* Rivel holes in rear fuselage caused the problem
* Eurofighter says flight safety not affected (Adds shares, analyst comment)
By Stephen Brown and Michael Shields
BERLIN/VIENNA, Oct 1 (Reuters) - A manufacturing problem has been discovered with the fuselage of Eurofighter combat planes, halting some deliveries, but none of the jets has been grounded, European military officials said on Wednesday.
The problem was caused by the way rivet holes were drilled in part of the rear fuselage of the European warplane, which is operating in the air forces of six countries.
German defence ministry spokesman Ingo Gerhartz described the problems as "annoying".
Pending a solution, he said Berlin had stopped taking delivery of the jets but that the problem would not affect the German air force's immediate capabilities, which are already in the spotlight after a spate of technical issues.
The Eurofighter jet, also known as Typhoon, was developed for four nations - Britain, Germany, Italy and Spain - which have so far taken delivery of 371 aircraft out of 472 on order.
The aircraft has also been exported to Austria and Saudi Arabia, and Oman recently agreed to become a customer.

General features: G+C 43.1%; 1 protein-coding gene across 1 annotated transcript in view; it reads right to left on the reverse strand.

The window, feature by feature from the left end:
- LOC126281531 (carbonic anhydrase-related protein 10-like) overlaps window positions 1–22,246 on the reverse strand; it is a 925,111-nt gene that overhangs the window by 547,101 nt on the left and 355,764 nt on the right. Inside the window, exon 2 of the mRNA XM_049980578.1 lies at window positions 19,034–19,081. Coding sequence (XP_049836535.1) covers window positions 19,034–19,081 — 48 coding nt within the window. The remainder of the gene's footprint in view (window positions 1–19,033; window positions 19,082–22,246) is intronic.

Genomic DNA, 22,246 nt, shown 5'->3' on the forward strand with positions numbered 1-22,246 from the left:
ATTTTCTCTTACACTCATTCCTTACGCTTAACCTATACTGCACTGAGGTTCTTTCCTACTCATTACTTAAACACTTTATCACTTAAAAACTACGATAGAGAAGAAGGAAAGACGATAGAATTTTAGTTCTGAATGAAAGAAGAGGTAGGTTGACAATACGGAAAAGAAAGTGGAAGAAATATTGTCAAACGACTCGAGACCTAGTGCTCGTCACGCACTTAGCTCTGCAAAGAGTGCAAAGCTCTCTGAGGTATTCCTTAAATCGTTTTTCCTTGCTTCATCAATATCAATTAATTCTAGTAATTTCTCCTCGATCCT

It is built by BAE Systems in Britain, by Airbus Defence & Space on behalf of Germany and Spain, and by Italian aerospace firm Finmeccanica.
Shares in the manufacturing companies underformed a weaker European market, with BAE Systems shedding 1.8 percent against a 0.9 percent decline in the UK FTSE-100 blue-chip index.
Defence analysts said they were not immediately worried about the possibility of long-term disruption, however.
"The key thing is that no one is grounding any aircraft and on that basis we are not not talking about a catastrophic failure," said Francis Tusia, editor of Defence Analysis.
Eurofighter GmbH, an umbrella firm responsible for coordinating the design and marketing the jet, said it was aware of the problem and working with the plane's customers.
"We would like to make clear that this issue does not affect flight safety, neither does it impact ongoing fleet flying or limit fleet operations," Chief Executive Alberty Gutierrez said in a statement.
The German defence spokesman said the fuselage fault had been discovered in Britain where BAE Systems had identified drill holes "which do not meet design criteria".
BAE Systems declined to comment on the fault but said it continued to deliver aircraft "in accordance with contractual requirements" to the UK and Saudi air forces.
Austria's military, which has taken delivery of all 15 of the aircraft it ordered, said the problem arises from weak spots at the rear of the fuselage and reduces the expected life of the part to 2,000 flight hours from 6,000. That means it would take 15 years before it affected the planes.
Most of the fuselage is made by Premium Aerotec, a German subsidiary of Airbus Group, but the top part of the hull and the tail are made by BAE Systems, according to diagrams on the British defence contractor's website. (Writing by Tim Hepher, additional reporting by Jens Hack, Sarah Young; Editing by Larry King and Tom Heneghan)